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October 06, 2005
Blogging's AOL Moment
The dot-boom ended when AOL bought Time-Warner. (People forget that AOL shareholders got 60% of the combined company's shares.) Will the blogging boom also end with an AOL purchase?
I ask because friends of mine in the business are thrilled over AOL's purchase of Jason Calacanis' Weblogsinc for a price reported to be $25 million. (Russell Buckley thinks AOL overpaid.)
Calacanis' company is probably the biggest in this space, but $25 million is less than the cost of a single good magazine title.
The bloggers are happy because they assume this means they now all have high-paying jobs with AOL. I don't know if that's true or not.(Jobs, yes. Highly paid? I don't know.) I'm wondering, however, just how big a business phenomenom rolling-up the news end of blogging can be, if the top group in the field is worth only that.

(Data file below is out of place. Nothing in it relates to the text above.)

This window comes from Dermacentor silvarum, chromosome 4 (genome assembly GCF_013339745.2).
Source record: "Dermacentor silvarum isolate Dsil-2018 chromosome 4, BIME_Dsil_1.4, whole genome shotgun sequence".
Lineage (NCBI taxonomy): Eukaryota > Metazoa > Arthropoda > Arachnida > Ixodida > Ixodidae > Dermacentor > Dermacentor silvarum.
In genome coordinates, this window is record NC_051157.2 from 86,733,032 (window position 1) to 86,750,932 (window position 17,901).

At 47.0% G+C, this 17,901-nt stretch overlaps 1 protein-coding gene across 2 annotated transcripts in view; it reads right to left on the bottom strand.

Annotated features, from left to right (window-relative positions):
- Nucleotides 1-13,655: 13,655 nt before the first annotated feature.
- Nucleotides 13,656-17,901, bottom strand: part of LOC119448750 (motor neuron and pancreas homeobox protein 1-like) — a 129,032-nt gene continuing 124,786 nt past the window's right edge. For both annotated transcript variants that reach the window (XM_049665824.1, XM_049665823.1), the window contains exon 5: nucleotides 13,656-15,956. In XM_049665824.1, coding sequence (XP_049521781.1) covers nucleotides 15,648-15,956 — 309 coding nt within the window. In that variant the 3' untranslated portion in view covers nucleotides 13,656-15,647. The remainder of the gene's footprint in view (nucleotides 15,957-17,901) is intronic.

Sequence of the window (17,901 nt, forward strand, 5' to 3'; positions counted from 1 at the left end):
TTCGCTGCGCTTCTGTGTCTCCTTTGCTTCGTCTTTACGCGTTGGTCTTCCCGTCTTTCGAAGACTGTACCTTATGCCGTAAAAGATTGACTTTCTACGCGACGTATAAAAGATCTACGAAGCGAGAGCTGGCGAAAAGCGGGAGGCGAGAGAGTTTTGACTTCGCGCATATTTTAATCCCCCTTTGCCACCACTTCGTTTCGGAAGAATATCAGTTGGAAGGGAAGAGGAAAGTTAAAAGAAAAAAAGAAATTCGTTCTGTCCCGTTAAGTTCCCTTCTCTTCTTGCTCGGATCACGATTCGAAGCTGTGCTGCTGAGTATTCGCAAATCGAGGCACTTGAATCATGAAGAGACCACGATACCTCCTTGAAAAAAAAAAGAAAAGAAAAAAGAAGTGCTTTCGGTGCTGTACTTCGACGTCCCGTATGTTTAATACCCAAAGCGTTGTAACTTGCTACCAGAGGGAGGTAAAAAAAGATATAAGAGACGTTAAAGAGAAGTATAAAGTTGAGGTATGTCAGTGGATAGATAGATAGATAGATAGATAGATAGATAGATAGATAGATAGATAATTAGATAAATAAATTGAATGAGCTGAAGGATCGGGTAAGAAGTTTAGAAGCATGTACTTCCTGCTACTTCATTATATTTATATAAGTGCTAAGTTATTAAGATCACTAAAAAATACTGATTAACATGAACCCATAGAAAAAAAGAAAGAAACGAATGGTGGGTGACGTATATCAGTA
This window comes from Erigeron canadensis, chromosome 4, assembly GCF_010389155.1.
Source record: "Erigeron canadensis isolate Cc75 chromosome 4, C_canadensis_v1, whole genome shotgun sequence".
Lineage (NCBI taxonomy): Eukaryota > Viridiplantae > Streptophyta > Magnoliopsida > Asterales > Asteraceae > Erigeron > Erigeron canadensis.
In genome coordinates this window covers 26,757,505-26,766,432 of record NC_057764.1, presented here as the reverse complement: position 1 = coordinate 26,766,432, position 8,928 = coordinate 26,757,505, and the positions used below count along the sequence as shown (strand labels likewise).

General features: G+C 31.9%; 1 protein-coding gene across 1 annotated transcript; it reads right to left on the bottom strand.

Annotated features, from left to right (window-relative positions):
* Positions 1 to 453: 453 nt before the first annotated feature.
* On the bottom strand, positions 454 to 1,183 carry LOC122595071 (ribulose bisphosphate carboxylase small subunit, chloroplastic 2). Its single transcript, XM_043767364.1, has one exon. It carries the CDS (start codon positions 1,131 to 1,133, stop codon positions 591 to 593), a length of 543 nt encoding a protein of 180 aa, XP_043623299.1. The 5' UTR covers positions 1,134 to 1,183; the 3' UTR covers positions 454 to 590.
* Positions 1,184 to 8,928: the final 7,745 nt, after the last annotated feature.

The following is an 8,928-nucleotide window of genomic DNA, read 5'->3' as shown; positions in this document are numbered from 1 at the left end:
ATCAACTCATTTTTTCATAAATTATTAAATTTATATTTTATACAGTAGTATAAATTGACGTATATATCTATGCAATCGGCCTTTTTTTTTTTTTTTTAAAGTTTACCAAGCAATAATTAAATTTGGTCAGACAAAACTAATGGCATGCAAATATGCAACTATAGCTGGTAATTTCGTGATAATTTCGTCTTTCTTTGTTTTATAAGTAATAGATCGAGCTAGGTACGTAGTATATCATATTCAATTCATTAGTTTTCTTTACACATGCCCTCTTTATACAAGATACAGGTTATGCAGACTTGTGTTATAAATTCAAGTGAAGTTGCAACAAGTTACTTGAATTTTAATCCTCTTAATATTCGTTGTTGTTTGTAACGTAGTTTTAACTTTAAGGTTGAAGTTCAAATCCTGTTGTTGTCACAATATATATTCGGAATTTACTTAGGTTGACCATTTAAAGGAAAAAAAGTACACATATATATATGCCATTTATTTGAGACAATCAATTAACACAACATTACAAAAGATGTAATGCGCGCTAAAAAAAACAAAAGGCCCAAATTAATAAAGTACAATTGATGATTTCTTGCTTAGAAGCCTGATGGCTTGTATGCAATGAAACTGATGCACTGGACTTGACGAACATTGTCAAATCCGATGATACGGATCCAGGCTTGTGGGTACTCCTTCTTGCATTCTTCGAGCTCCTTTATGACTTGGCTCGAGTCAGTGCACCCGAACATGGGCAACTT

While AOL is said to be giving Calacanis autonomy, plus a five year contract, the question occurs how much autonomy will he get, and what kind of budget? After Blogger was bought by Google similar promises were made, but Blogger has yet to fulfill its technical or financial potential, and Six Apart (which remains independent) still hosts more blogs than any other platform. (This blog is run on a Movable Type 3.2 system.)
I've criticized Calacanis in the past (and he's criticized me for it) but if this business is so good why is it worth so little?
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